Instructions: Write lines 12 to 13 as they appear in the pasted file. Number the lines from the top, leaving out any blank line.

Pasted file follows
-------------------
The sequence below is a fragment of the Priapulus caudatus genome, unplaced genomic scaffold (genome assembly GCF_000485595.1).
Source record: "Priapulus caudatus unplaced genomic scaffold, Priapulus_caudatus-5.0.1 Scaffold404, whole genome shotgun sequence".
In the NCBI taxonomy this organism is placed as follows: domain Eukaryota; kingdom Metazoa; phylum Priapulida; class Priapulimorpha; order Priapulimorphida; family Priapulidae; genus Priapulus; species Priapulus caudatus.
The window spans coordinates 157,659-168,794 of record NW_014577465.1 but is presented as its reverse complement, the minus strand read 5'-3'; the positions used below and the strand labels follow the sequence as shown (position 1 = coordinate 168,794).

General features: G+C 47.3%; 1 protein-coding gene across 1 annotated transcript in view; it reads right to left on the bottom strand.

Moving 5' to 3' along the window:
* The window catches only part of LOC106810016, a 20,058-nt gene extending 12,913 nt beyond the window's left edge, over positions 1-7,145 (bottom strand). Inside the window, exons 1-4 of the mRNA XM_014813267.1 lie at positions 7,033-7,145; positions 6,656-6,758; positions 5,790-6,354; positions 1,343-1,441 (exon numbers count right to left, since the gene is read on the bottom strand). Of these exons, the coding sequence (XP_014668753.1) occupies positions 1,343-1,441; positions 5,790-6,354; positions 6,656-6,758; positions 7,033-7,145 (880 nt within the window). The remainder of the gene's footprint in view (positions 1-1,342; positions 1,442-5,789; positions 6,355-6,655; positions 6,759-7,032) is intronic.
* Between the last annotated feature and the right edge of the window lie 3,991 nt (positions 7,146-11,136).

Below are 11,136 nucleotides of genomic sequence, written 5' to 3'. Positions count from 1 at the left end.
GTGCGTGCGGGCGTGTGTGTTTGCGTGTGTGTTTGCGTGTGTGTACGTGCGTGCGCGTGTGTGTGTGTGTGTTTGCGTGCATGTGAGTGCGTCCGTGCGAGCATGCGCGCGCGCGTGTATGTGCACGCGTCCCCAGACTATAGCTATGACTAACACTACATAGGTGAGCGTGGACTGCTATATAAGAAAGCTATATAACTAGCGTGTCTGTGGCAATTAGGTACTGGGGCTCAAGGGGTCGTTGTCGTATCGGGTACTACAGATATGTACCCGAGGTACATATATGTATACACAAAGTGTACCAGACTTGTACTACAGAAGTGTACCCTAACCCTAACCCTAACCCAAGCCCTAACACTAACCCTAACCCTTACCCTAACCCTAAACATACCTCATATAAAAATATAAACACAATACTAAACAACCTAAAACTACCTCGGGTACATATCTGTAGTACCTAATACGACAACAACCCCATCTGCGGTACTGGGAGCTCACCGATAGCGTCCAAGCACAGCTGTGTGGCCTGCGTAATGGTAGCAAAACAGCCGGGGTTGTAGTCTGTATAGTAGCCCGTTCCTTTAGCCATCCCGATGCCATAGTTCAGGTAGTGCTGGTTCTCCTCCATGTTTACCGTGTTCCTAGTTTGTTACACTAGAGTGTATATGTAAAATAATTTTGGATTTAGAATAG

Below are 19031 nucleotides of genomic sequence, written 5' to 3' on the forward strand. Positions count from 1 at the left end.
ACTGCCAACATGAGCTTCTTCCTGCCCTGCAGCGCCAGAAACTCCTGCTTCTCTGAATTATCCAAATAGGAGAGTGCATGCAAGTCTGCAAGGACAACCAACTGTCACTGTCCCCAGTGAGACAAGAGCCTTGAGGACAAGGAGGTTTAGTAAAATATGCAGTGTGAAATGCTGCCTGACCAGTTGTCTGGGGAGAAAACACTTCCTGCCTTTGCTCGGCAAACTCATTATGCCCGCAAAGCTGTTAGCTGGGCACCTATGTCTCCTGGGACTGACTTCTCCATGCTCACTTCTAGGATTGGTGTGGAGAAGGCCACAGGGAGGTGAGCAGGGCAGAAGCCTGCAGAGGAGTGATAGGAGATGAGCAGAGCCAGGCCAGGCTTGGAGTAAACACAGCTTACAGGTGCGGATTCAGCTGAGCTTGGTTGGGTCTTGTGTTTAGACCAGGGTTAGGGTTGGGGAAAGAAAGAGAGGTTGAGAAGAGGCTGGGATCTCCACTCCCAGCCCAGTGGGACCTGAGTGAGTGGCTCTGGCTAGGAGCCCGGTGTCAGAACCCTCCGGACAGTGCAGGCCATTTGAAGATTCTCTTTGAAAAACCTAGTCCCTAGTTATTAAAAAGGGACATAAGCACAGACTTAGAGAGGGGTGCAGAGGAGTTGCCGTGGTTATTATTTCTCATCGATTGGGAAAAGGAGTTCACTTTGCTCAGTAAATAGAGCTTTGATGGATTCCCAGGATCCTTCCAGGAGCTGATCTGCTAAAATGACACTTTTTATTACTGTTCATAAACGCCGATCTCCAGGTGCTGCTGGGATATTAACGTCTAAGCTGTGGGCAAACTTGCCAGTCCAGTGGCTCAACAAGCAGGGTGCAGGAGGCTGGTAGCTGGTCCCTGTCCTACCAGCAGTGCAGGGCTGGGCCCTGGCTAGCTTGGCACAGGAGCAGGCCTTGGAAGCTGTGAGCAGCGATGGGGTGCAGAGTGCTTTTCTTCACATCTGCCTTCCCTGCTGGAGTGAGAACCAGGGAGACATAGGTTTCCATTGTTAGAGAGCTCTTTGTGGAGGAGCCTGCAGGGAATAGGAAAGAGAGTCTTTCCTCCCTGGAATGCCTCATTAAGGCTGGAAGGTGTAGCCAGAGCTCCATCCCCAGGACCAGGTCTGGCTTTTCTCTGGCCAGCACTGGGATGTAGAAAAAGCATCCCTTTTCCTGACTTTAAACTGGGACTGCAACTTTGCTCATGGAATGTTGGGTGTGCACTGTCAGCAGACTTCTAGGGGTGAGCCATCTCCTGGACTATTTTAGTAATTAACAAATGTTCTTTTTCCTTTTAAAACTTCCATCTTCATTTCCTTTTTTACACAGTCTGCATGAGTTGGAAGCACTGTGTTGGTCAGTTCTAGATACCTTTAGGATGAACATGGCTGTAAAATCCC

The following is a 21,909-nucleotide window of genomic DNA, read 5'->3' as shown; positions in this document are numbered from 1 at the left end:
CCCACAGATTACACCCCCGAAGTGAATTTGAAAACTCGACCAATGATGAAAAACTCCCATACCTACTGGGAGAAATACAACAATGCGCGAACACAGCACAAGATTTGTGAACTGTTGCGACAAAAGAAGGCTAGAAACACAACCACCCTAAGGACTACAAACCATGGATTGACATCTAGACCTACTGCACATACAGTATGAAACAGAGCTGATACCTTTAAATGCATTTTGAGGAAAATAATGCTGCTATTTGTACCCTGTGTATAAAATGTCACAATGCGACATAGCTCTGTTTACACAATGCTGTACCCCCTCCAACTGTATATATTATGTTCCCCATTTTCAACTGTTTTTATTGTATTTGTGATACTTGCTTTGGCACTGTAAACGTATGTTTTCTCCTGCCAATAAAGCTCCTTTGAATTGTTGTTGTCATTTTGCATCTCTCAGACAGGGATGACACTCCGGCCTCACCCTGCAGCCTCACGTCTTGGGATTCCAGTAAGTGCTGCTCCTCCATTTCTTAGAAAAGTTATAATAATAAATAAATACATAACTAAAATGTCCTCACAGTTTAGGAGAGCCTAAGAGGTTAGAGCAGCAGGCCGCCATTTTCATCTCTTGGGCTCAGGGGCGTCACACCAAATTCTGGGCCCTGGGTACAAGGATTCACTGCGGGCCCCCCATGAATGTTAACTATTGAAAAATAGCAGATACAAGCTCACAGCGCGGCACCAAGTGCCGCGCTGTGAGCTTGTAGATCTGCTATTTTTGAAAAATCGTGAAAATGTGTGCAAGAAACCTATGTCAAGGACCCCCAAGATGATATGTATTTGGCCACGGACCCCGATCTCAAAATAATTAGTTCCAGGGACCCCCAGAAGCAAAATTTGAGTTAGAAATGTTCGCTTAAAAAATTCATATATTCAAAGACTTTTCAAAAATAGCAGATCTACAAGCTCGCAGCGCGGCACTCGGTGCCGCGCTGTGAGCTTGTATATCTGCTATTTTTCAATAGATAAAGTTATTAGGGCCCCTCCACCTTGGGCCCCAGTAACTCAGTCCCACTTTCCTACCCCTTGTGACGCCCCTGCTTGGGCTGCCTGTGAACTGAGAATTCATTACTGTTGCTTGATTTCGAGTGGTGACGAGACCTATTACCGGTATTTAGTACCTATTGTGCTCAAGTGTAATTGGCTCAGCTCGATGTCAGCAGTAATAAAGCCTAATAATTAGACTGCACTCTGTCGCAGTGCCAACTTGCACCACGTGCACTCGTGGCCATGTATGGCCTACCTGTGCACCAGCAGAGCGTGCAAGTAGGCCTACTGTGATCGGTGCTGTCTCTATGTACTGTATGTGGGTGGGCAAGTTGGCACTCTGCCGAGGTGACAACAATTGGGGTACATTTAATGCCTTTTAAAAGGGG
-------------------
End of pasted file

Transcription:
ACTGCCAACATGAGCTTCTTCCTGCCCTGCAGCGCCAGAAACTCCTGCTTCTCTGAATTATCCAAATAGGAGAGTGCATGCAAGTCTGCAAGGACAACCAACTGTCACTGTCCCCAGTGAGACAAGAGCCTTGAGGACAAGGAGGTTTAGTAAAATATGCAGTGTGAAATGCTGCCTGACCAGTTGTCTGGGGAGAAAACACTTCCTGCCTTTGCTCGGCAAACTCATTATGCCCGCAAAGCTGTTAGCTGGGCACCTATGTCTCCTGGGACTGACTTCTCCATGCTCACTTCTAGGATTGGTGTGGAGAAGGCCACAGGGAGGTGAGCAGGGCAGAAGCCTGCAGAGGAGTGATAGGAGATGAGCAGAGCCAGGCCAGGCTTGGAGTAAACACAGCTTACAGGTGCGGATTCAGCTGAGCTTGGTTGGGTCTTGTGTTTAGACCAGGGTTAGGGTTGGGGAAAGAAAGAGAGGTTGAGAAGAGGCTGGGATCTCCACTCCCAGCCCAGTGGGACCTGAGTGAGTGGCTCTGGCTAGGAGCCCGGTGTCAGAACCCTCCGGACAGTGCAGGCCATTTGAAGATTCTCTTTGAAAAACCTAGTCCCTAGTTATTAAAAAGGGACATAAGCACAGACTTAGAGAGGGGTGCAGAGGAGTTGCCGTGGTTATTATTTCTCATCGATTGGGAAAAGGAGTTCACTTTGCTCAGTAAATAGAGCTTTGATGGATTCCCAGGATCCTTCCAGGAGCTGATCTGCTAAAATGACACTTTTTATTACTGTTCATAAACGCCGATCTCCAGGTGCTGCTGGGATATTAACGTCTAAGCTGTGGGCAAACTTGCCAGTCCAGTGGCTCAACAAGCAGGGTGCAGGAGGCTGGTAGCTGGTCCCTGTCCTACCAGCAGTGCAGGGCTGGGCCCTGGCTAGCTTGGCACAGGAGCAGGCCTTGGAAGCTGTGAGCAGCGATGGGGTGCAGAGTGCTTTTCTTCACATCTGCCTTCCCTGCTGGAGTGAGAACCAGGGAGACATAGGTTTCCATTGTTAGAGAGCTCTTTGTGGAGGAGCCTGCAGGGAATAGGAAAGAGAGTCTTTCCTCCCTGGAATGCCTCATTAAGGCTGGAAGGTGTAGCCAGAGCTCCATCCCCAGGACCAGGTCTGGCTTTTCTCTGGCCAGCACTGGGATGTAGAAAAAGCATCCCTTTTCCTGACTTTAAACTGGGACTGCAACTTTGCTCATGGAATGTTGGGTGTGCACTGTCAGCAGACTTCTAGGGGTGAGCCATCTCCTGGACTATTTTAGTAATTAACAAATGTTCTTTTTCCTTTTAAAACTTCCATCTTCATTTCCTTTTTTACACAGTCTGCATGAGTTGGAAGCACTGTGTTGGTCAGTTCTAGATACCTTTAGGATGAACATGGCTGTAAAATCCC

The following is a 21,909-nucleotide window of genomic DNA, read 5'->3' as shown; positions in this document are numbered from 1 at the left end: